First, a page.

WASHINGTON (CNN) - The White House's deputy political director skirted at least a dozen questions from a Senate committee Thursday about the firings of eight U.S. attorneys last year, asserting - as expected - a claim of executive privilege by President Bush.
Scott Jennings, who also is a special assistant to the president, arrived at the Senate Judiciary Committee hearing with his attorney, Mark Paoletta, to be sure he didn't commit a violation.
The panel had subpoenaed both Jennings and Bush's political adviser, Karl Rove, but Rove refused to show up, angering Chairman Pat Leahy, D-Vt.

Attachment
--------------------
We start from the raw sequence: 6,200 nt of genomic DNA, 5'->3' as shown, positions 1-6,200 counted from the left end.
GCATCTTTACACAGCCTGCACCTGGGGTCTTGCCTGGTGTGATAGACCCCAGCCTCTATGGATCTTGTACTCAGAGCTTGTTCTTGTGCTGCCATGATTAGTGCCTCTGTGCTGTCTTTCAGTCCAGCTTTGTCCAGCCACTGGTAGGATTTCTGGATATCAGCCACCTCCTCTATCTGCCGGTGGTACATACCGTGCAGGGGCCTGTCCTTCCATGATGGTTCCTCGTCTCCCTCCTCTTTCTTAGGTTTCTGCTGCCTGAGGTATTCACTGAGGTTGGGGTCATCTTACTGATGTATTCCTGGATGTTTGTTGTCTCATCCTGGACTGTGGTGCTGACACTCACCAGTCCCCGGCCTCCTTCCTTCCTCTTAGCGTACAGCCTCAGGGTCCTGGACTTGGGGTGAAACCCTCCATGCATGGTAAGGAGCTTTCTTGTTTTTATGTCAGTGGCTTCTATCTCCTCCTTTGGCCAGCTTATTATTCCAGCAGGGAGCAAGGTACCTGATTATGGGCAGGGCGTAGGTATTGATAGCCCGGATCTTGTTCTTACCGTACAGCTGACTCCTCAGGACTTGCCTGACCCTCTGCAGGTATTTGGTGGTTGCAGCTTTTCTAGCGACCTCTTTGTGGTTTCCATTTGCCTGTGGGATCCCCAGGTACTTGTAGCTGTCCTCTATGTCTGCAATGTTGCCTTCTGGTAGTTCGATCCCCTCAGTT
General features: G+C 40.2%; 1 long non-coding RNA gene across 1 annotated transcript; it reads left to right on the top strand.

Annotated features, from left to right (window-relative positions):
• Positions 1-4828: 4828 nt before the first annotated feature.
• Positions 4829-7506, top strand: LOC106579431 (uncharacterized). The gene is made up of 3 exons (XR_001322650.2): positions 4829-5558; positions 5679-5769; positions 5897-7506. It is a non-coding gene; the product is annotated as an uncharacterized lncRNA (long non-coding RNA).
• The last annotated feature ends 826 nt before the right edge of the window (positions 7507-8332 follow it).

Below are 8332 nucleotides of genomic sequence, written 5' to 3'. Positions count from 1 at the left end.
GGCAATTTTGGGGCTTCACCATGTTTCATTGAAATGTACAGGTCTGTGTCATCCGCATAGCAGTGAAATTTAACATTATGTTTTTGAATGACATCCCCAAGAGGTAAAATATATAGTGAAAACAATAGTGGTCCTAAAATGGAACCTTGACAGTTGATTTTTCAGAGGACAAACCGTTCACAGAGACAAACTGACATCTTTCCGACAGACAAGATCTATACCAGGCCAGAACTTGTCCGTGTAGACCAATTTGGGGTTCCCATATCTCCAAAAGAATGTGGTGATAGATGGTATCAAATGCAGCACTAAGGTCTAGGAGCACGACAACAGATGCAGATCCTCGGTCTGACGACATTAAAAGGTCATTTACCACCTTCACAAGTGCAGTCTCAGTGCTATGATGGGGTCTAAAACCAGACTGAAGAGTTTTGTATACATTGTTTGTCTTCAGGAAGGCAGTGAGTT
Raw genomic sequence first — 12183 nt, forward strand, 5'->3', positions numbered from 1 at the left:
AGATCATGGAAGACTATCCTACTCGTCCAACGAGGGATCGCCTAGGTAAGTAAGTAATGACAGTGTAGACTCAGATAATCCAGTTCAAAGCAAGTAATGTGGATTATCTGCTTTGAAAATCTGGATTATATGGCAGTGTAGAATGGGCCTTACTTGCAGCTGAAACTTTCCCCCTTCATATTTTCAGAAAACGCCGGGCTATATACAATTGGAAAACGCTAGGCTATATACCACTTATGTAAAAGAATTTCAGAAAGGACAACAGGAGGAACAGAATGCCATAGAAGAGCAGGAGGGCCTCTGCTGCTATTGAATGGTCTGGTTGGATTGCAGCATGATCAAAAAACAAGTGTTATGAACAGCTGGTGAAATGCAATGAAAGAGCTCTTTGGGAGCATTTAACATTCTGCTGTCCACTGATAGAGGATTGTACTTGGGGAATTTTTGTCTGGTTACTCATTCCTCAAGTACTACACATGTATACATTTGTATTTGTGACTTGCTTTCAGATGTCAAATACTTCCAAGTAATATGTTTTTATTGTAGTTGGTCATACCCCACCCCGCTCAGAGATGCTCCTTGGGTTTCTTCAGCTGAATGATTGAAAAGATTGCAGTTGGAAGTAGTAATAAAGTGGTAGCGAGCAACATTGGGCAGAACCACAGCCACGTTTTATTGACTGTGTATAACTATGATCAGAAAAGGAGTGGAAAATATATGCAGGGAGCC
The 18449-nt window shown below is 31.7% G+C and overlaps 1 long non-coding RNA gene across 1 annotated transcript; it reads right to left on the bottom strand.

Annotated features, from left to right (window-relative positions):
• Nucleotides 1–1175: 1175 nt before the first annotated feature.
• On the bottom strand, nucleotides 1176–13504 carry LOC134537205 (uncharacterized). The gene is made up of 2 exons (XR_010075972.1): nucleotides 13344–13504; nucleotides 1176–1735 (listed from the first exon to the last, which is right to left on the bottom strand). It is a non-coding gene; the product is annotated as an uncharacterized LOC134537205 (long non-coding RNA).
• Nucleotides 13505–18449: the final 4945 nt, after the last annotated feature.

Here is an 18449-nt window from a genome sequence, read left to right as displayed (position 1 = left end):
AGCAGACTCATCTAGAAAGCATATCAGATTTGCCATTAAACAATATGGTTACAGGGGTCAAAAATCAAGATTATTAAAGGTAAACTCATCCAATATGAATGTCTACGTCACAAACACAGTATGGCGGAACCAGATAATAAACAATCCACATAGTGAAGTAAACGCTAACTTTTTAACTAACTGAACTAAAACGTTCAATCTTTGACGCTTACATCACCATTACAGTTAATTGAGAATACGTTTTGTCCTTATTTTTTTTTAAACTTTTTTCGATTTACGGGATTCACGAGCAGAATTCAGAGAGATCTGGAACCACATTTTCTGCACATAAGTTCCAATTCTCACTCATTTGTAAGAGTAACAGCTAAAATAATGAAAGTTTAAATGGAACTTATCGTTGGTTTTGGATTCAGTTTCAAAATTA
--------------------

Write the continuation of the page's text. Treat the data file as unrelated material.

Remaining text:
"I consider that blanket claim (of executive privilege) to be unsubstantiated," Leahy said he told Jennings before the meeting.
White House Counsel Fred Fielding informed the committee Wednesday that Rove, "as an immediate adviser to the president," can't be ordered to testify and was told not to attend.